Death is a white rose. . . .
Dexter Rose, the world’s greatest assassin, has come to Alfar.
His mission: Topple the coalition government.
His plan: Three perfect murders, culminating with President Spellbinder herself.
His method: Magic – to disguise himself as anyone and to petrify the victim before the kill.
Only one man has all the right skills to go head to head with the infamous killer and defeat him before he can complete his gruesome assignment. In a land of elves and magic, it will take a human Shadow to stop Dexter Rose before it’s too late.
But Wolf Dasher is recalled to Urland, and his true love, May Honeyflower, isn’t convinced his replacement can prevent Rose from accomplishing his grisly goals. She’ll have to find a way to keep Wolf in Alfar for one more mission . . . and by her side forever.
As the killer closes in on his final quarry, is even Wolf Dasher good enough to stop an assassin who’s never failed? And if he can’t, what will be the cost?
ROSES ARE WHITE is the third book in the exciting Wolf Dasher series. Following the action of STATE OF GRACE and RED DRAGON FIVE, this fantasy-thriller mash-up blends super-spy action with magic and elves in an electric brew that will keep you turning pages. Love and bigotry, loss and redemption, sacrifice and savagery all collide in a pulse-pounding tale you won’t want to put down. Read it as a standalone novel or as the third installment in a series both fresh and familiar.
What Inspired You to Write Your Book?
I liked the idea of pitting my hero against a ruthless killer who had never been stopped — an assassin who never fails. that raised the stakes for this particular adventure.
I also wanted to deal with racism. There elves in this world who don’t like humans, and some of them don’t even like other elves of a particular religious sect. That seemed like an excellent vehicle to explore issues of racism in the U.S. today.
How Did You Come up With Your Characters?
Wolf is a James Bond type of character, who has been evolving into a more thoughtful person over the series. Love has changed him.
His nemesis in this novel is the ultimate assassin. He uses magic to disguise himself as anyone and to render his victims powerless. I really liked the idea of a killer who could be anyone, who was absolutely undetectable. How do you stop someone like that? He presents unique challenges for the heroes.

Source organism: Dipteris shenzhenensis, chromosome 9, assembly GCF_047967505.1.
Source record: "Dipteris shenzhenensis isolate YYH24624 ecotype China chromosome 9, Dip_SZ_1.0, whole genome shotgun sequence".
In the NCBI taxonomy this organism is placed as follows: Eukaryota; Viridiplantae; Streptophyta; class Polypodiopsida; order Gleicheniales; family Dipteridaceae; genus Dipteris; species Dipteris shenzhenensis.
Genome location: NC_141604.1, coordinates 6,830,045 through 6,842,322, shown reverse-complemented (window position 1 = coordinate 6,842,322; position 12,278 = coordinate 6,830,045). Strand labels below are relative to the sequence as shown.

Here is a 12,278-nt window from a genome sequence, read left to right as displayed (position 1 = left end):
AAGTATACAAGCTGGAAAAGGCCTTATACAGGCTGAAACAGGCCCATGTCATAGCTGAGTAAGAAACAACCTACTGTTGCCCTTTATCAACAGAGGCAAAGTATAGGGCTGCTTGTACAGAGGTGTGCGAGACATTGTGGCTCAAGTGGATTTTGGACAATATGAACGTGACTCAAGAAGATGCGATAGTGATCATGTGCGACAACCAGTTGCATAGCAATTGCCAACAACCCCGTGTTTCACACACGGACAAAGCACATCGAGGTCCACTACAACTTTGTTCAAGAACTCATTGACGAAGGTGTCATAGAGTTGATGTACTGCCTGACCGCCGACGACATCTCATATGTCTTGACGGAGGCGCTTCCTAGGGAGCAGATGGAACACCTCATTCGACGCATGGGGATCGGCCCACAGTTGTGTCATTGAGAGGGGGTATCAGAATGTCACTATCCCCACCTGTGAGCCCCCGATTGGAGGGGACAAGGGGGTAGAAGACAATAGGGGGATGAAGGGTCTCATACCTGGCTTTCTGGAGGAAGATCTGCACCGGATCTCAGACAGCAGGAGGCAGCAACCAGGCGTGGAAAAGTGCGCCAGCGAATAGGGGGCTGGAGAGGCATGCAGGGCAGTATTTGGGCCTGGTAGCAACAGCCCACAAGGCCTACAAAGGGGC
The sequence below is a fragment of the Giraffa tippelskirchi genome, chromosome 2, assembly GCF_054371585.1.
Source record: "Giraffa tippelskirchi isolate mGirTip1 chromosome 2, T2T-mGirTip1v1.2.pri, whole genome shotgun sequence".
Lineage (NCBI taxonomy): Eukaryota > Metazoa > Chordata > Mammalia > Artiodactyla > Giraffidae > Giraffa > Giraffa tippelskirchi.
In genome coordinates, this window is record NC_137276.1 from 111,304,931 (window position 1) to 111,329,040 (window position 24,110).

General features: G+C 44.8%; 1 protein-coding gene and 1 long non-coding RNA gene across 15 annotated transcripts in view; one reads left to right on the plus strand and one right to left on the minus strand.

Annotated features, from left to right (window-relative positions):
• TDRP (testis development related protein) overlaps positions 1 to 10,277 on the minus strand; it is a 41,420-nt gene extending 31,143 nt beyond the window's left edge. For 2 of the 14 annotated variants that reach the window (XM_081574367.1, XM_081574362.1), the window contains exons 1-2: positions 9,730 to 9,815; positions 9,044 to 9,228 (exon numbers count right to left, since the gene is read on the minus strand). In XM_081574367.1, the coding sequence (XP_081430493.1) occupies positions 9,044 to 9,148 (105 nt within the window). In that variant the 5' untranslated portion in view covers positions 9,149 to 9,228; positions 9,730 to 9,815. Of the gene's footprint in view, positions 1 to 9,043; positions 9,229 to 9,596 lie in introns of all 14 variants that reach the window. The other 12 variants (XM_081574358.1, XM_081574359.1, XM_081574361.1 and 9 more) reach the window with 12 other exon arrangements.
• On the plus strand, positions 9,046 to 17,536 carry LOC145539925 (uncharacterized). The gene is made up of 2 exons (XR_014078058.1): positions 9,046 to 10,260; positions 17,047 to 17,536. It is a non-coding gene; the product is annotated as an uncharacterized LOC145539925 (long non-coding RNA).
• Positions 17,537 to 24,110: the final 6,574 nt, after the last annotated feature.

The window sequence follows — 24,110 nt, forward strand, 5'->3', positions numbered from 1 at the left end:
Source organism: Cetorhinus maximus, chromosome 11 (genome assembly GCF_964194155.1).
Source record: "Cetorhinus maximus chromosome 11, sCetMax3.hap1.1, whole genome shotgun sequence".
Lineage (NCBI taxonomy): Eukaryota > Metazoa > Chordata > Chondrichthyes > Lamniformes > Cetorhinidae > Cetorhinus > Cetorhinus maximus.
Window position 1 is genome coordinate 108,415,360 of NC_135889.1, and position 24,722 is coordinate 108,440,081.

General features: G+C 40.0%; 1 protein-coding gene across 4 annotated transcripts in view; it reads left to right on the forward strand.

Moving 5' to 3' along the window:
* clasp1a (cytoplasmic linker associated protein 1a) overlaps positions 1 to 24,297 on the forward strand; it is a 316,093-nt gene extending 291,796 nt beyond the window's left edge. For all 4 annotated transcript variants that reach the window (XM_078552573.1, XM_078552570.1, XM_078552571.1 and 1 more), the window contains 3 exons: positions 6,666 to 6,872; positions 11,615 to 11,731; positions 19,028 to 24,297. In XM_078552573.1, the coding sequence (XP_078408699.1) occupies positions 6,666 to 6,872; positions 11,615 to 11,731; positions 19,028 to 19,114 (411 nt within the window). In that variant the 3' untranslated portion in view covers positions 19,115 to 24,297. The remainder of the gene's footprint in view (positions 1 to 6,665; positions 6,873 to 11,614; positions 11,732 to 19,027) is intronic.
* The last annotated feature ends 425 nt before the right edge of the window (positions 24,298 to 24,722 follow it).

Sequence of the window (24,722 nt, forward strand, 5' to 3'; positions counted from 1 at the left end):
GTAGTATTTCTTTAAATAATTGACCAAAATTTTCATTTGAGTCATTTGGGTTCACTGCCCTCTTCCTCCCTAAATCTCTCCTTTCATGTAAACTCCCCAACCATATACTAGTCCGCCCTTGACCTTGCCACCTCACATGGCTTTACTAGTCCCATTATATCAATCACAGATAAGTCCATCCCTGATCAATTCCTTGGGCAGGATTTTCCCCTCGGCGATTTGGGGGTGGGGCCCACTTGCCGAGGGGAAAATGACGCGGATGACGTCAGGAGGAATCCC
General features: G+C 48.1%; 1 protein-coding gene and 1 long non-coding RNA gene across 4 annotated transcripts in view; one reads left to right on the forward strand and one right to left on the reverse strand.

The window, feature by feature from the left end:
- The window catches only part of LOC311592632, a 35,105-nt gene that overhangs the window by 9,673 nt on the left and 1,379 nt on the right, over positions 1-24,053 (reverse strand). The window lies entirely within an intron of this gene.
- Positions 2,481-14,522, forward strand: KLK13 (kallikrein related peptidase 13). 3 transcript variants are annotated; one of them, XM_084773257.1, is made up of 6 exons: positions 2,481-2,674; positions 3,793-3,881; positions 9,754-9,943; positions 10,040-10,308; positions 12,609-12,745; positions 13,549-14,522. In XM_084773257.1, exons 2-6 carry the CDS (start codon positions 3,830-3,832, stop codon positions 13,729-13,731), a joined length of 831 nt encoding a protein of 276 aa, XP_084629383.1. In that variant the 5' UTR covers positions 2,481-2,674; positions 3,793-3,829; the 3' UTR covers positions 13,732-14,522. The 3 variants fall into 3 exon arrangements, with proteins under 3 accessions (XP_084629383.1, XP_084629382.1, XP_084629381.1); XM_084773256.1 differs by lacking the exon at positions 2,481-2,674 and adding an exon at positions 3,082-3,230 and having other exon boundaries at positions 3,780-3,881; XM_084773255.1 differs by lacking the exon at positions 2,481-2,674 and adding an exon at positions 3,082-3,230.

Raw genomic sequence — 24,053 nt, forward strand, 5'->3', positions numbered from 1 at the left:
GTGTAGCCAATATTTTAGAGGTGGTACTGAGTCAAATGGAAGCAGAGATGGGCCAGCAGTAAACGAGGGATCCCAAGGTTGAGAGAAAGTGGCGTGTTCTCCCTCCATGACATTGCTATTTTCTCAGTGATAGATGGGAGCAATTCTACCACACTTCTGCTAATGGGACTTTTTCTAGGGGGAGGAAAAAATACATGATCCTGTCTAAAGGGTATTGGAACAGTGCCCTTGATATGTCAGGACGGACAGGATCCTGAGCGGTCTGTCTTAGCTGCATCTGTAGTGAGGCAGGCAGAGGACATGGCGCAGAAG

Dexter Rose strode confidently down one of the many curving halls of the palace in Al-Adan. They weren’t going to catch him. They thought they were, but they weren’t.
It was always the same. He sent a rose – not so much as a warning but as a promise. The victim took all sorts of elaborate measures to protect himself or herself, but it was all in vain. He easily penetrated their defenses and fulfilled his contract.
Alfar had proven more challenging than usual. For one, he was unfamiliar with the culture. This wasn’t like assassinating human dignitaries and leaders. Elves were an entirely different people. He had sorcery to understand and speak their language, but he had difficulty comprehending the things they did.
For instance, they were widely considered the foremost practitioners of magic in the world, but not one of them seemed to think they should cast a spell to try to trace him. He’d been afraid to send his usual greeting for just that reason, but his employer had insisted strongly he do so. And it had turned out to be fine. The coalition bickered instead of examining the problem closely. They argued about whose fault it was rather than what to do about it.
They had also thoughtfully warned him about the chinks in his armor. Captain Honeyflower discovered he could not disguise his eyes or his height. He understood the latter but was confused about the former. He’d never known his masquerade spells to be imperfect. He supposed it must be something about the mysterious corruption that gripped the fabled land of elves that was causing his charade to fall short.
It didn’t matter, though. Captain Honeyflower, in her quest to protect her bosses, told everyone about the shortcomings of the spell, hoping, he supposed, it would enable them to spot him. It wouldn’t. It only told him to put lifts in the boots he stole and to not make eye contact with anyone. She had warned him instead.
He was enjoying his time in Alfar. He hadn’t been this challenged in years. Yes, the elves still had obvious weaknesses that were exploitable, but, between the limitations of his disguises and the fear they would suddenly get wise enough to unmask him, this was his most difficult assignment in quite some time. He found it both engaging and exhilarating.
He turned down another corridor en route to the Minister of Finance’s offices. One of the challenges of any infiltration was finding one’s way around. It took some time to become familiar with the locale of one’s victim. Not only was it necessary to know how to get to the target, it was also imperative to know all the best ways away from the murder scene. One had to execute the job at the right location and have several escape routes in case something went wrong.